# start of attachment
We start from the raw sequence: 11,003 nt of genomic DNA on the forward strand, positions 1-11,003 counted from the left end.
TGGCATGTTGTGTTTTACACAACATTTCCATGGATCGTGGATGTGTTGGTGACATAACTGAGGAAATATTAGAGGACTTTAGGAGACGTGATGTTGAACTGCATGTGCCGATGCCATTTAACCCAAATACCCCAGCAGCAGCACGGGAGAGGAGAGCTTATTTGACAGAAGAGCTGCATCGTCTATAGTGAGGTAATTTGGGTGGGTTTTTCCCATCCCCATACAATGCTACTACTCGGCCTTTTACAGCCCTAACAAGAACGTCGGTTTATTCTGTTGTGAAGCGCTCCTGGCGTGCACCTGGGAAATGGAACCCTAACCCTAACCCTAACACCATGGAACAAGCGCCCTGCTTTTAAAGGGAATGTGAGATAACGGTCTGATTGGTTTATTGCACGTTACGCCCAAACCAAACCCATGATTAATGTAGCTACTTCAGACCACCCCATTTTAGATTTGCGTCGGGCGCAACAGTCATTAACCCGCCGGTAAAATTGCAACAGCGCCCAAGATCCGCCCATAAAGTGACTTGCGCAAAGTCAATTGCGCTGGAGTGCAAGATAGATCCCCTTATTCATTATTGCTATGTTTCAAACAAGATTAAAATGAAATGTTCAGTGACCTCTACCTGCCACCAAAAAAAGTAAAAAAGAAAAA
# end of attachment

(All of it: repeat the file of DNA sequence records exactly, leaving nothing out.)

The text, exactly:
We start from the raw sequence: 11,003 nt of genomic DNA on the forward strand, positions 1-11,003 counted from the left end.
TGGCATGTTGTGTTTTACACAACATTTCCATGGATCGTGGATGTGTTGGTGACATAACTGAGGAAATATTAGAGGACTTTAGGAGACGTGATGTTGAACTGCATGTGCCGATGCCATTTAACCCAAATACCCCAGCAGCAGCACGGGAGAGGAGAGCTTATTTGACAGAAGAGCTGCATCGTCTATAGTGAGGTAATTTGGGTGGGTTTTTCCCATCCCCATACAATGCTACTACTCGGCCTTTTACAGCCCTAACAAGAACGTCGGTTTATTCTGTTGTGAAGCGCTCCTGGCGTGCACCTGGGAAATGGAACCCTAACCCTAACCCTAACACCATGGAACAAGCGCCCTGCTTTTAAAGGGAATGTGAGATAACGGTCTGATTGGTTTATTGCACGTTACGCCCAAACCAAACCCATGATTAATGTAGCTACTTCAGACCACCCCATTTTAGATTTGCGTCGGGCGCAACAGTCATTAACCCGCCGGTAAAATTGCAACAGCGCCCAAGATCCGCCCATAAAGTGACTTGCGCAAAGTCAATTGCGCTGGAGTGCAAGATAGATCCCCTTATTCATTATTGCTATGTTTCAAACAAGATTAAAATGAAATGTTCAGTGACCTCTACCTGCCACCAAAAAAAGTAAAAAAGAAAAA